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Matthew's Bible 1537



13:1Let euery soule submit him selfe vnto the authoritie of the hygher powers. For there is no power but of God.
13:2The powers that be are ordeyned of God. Whosoeuer therfore resisteth power, resisteth the ordinaunce of GOD. And they that resiste, shall receyue to them selfe damnacyon.
13:3For rulars are not to be feared for good workes, but for euyll. Wylte thou be wyth oute feare of the power? Do well then: and so shalte thou be praysed of the same.
13:4For he is the minister of GOD, for thy welth. But and yf thou do euyll, then feare: for he beareth not a swearde for noughte, but is the minister of God, to take vengeaunce on them that do euyll.
13:5Wherfore ye muste nedes obeye, not for feare of vengeaunce onelye, but also because of conscience.
13:6And euen for thys cause paye ye trybute. For they are Goddes ministers, seruynge for the same purpose.
13:7Geue to euerye man therfore hys dutye: Tribute to whom trybute belongeth: Custome to whom custome is due: feare to whome feare belongeth: Honoure to whom honoure pertayneth.
13:8Owe nothynge to anye man: but to loue one another. For he that loueth another, fulfylleth the lawe.
13:9For these commaundementes Thou shalte not commyt aduoutrye: Thou shalte not kyll: Thou shalt not steale: Thou shalte not beare false wytnesse: Thou shalte not desyre: and so forth (yf there be anye other commaundente) they are all comprehended in thys saiynge: Loue thyne neyghboure as thy selfe.
13:10Loue hurteth not hys neyghbour. Therfore is loue the fulfyllynge of the lawe.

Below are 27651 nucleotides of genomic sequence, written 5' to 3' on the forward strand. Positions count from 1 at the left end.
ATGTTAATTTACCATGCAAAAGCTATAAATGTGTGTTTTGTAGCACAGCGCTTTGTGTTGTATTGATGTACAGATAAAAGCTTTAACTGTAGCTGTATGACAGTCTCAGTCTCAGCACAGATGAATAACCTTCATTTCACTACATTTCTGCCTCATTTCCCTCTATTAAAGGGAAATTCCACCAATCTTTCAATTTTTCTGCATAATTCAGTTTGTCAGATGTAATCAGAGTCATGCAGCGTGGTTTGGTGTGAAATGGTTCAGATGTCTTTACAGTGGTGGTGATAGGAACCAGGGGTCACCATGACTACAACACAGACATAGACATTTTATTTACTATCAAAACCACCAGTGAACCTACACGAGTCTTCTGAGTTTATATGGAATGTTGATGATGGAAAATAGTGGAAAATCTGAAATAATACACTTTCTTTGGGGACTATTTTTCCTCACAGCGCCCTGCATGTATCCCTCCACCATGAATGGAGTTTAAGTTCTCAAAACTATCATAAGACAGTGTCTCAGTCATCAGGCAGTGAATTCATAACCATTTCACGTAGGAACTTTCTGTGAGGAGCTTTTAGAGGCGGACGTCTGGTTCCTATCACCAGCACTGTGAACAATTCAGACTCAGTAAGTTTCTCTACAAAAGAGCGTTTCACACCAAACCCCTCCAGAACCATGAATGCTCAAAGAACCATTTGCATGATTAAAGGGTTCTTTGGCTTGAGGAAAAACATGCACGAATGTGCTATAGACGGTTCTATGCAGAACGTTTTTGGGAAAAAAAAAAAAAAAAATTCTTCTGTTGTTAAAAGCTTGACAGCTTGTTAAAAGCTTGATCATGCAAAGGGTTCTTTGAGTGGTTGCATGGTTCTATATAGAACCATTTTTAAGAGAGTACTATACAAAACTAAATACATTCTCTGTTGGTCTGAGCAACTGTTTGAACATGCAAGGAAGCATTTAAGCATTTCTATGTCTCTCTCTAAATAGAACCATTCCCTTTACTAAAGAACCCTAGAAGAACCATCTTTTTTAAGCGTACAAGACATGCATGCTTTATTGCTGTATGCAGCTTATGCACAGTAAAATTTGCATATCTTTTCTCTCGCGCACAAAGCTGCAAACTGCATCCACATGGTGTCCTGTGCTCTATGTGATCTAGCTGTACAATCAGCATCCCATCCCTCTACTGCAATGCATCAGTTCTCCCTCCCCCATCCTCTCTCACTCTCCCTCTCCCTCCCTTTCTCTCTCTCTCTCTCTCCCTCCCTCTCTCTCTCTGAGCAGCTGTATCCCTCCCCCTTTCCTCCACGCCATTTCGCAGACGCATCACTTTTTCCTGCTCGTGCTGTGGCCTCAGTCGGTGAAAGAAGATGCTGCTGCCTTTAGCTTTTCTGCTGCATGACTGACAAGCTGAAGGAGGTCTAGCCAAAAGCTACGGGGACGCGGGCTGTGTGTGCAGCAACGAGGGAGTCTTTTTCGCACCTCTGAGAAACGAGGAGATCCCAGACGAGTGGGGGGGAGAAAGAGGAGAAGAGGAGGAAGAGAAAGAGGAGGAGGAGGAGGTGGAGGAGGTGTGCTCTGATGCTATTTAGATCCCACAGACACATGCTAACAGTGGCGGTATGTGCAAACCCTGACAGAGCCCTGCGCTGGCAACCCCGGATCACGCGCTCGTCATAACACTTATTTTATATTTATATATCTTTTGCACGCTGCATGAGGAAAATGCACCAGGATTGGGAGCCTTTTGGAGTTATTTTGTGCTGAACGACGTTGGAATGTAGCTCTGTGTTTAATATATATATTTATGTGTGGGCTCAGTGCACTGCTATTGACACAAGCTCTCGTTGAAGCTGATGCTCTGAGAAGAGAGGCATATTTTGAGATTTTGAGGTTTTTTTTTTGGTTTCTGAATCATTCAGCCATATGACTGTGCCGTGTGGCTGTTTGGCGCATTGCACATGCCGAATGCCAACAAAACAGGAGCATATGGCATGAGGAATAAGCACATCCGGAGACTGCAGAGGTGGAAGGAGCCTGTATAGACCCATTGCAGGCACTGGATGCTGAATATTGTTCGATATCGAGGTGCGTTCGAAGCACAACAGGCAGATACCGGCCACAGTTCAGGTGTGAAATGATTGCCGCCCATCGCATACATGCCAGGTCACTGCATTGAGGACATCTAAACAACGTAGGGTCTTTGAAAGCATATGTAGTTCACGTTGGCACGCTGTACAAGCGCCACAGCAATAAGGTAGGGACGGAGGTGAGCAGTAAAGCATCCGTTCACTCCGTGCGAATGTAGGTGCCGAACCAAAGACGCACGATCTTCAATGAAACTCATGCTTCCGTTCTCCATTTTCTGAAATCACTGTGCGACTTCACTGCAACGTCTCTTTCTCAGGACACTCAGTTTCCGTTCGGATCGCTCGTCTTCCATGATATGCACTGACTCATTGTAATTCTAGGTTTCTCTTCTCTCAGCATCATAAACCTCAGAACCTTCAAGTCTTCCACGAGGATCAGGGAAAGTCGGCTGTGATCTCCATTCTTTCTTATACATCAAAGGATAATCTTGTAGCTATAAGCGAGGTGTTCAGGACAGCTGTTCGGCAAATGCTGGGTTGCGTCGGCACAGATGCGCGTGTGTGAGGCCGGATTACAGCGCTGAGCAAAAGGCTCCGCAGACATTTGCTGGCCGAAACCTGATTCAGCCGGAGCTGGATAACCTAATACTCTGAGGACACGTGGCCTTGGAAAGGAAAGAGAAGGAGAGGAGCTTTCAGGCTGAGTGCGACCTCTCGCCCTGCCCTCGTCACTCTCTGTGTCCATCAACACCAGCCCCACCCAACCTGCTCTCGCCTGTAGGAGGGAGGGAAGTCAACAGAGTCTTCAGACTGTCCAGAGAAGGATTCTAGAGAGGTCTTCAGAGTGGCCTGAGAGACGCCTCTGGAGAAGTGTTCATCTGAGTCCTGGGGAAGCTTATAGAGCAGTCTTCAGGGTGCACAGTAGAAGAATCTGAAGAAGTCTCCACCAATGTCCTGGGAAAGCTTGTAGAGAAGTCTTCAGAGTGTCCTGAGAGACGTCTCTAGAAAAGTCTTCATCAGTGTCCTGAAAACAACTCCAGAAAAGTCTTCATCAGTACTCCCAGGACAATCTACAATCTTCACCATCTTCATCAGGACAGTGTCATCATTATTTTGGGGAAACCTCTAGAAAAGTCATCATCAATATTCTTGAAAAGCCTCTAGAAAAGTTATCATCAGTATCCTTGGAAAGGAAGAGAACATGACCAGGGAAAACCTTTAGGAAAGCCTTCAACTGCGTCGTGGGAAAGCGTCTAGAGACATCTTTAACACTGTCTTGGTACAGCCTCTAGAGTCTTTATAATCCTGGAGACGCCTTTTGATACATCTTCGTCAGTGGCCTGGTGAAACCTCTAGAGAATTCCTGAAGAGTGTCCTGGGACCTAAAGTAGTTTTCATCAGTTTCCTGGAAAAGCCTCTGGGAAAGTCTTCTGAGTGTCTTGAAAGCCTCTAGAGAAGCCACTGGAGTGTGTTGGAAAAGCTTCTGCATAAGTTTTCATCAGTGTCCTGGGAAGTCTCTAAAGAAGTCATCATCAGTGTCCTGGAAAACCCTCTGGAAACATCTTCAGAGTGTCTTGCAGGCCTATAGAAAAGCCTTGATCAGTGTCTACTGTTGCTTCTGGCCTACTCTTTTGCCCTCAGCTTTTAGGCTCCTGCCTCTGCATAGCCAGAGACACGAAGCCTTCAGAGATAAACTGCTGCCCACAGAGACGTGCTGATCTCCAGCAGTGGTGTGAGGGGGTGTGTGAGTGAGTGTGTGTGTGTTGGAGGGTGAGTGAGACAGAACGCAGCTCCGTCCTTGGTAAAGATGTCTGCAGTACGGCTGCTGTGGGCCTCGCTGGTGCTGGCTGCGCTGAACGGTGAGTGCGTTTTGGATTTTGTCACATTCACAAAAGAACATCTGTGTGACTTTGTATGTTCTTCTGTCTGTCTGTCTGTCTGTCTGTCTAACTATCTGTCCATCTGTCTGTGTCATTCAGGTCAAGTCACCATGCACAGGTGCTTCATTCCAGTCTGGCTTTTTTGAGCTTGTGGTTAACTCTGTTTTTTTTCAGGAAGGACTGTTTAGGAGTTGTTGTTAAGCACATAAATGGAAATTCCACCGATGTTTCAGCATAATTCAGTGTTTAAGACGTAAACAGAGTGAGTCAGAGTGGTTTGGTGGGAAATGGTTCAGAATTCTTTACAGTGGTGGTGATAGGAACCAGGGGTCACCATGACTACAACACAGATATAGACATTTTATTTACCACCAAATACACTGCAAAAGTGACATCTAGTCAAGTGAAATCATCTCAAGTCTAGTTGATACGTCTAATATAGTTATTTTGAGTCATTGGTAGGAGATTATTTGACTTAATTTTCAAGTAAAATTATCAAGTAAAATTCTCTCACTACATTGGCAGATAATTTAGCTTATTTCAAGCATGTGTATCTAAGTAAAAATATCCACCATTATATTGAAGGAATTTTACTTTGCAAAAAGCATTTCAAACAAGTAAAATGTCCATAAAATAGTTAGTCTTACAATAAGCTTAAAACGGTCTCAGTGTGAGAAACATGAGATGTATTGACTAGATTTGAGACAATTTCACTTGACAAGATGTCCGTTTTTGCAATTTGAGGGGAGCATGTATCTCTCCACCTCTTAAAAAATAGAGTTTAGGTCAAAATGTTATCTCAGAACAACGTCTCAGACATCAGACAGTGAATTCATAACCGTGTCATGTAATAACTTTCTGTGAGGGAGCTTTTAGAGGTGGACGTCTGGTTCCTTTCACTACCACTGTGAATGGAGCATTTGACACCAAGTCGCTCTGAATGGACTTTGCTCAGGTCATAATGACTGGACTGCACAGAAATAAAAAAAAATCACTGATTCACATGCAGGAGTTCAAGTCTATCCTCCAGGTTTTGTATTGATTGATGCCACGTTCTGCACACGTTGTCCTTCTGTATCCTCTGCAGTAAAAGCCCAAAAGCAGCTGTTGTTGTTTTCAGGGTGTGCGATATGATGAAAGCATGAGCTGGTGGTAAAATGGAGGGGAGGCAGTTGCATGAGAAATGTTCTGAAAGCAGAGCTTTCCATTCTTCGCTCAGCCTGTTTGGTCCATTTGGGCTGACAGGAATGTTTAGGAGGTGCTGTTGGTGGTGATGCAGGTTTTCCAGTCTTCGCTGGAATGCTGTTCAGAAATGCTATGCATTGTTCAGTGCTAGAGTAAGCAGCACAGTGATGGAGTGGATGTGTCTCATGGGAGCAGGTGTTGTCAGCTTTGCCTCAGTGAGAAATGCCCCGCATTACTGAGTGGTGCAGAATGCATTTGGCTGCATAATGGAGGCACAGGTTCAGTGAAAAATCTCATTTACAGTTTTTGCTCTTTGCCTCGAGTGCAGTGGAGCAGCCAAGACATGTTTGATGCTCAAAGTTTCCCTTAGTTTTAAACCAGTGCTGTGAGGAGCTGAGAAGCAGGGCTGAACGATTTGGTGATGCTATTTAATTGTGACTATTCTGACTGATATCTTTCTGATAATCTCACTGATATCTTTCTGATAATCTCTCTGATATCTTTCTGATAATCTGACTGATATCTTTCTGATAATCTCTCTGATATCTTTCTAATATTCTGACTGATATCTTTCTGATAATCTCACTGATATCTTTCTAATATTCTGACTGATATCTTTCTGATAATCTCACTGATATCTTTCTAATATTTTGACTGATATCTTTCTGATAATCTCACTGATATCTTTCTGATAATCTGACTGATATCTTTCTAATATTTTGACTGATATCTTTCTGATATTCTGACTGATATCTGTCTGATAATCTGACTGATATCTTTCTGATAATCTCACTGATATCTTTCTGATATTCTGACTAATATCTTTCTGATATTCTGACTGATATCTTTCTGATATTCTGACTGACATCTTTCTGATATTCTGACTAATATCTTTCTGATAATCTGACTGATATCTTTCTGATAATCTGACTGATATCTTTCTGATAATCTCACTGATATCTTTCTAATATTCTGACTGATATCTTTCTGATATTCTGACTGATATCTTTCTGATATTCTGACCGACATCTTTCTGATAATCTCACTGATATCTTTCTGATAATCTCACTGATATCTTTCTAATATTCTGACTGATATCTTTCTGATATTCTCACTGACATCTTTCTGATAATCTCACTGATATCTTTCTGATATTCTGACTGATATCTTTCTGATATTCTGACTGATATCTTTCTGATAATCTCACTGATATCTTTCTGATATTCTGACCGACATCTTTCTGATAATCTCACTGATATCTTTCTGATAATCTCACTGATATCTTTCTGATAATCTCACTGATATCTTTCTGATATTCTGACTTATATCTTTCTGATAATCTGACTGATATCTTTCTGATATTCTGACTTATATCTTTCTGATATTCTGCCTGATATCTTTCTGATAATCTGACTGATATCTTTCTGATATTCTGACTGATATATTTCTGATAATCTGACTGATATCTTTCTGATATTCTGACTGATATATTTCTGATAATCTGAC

13:11Thys also we knowe, I meane the season, howe that it is tyme, that we should now awake oute of slepe. For nowe is oure saluacyon nearer, then when we beleued.
13:12The night is passed, and the day is come ny. Let vs therfore caste awaye the dedes of darcknes, & let vs put on the Armoure of lyghte.
13:13Let vs walke honestlye as it were in the daye lyght: not in eatynge and drynkynge: neyther in chamburynge and wantonnes, neyther in stryfe & enuiynge:
13:14but put ye on the Lorde Iesus Christ. And make not prouysyon for the fleshe, to fulfyll the lustes of it.
Matthew's Bible 1537

Matthew's Bible 1537

The Matthew Bible, also known as Matthew's Version, was first published in 1537 by John Rogers, under the pseudonym "Thomas Matthew". It combined the New Testament of William Tyndale, and as much of the Old Testament as he had been able to translate before being captured and put to death, with the translations of Myles Coverdale as to the balance of the Old Testament and the Apocrypha, except the Apocryphal Prayer of Manasses. It is thus a vital link in the main sequence of English Bible translations.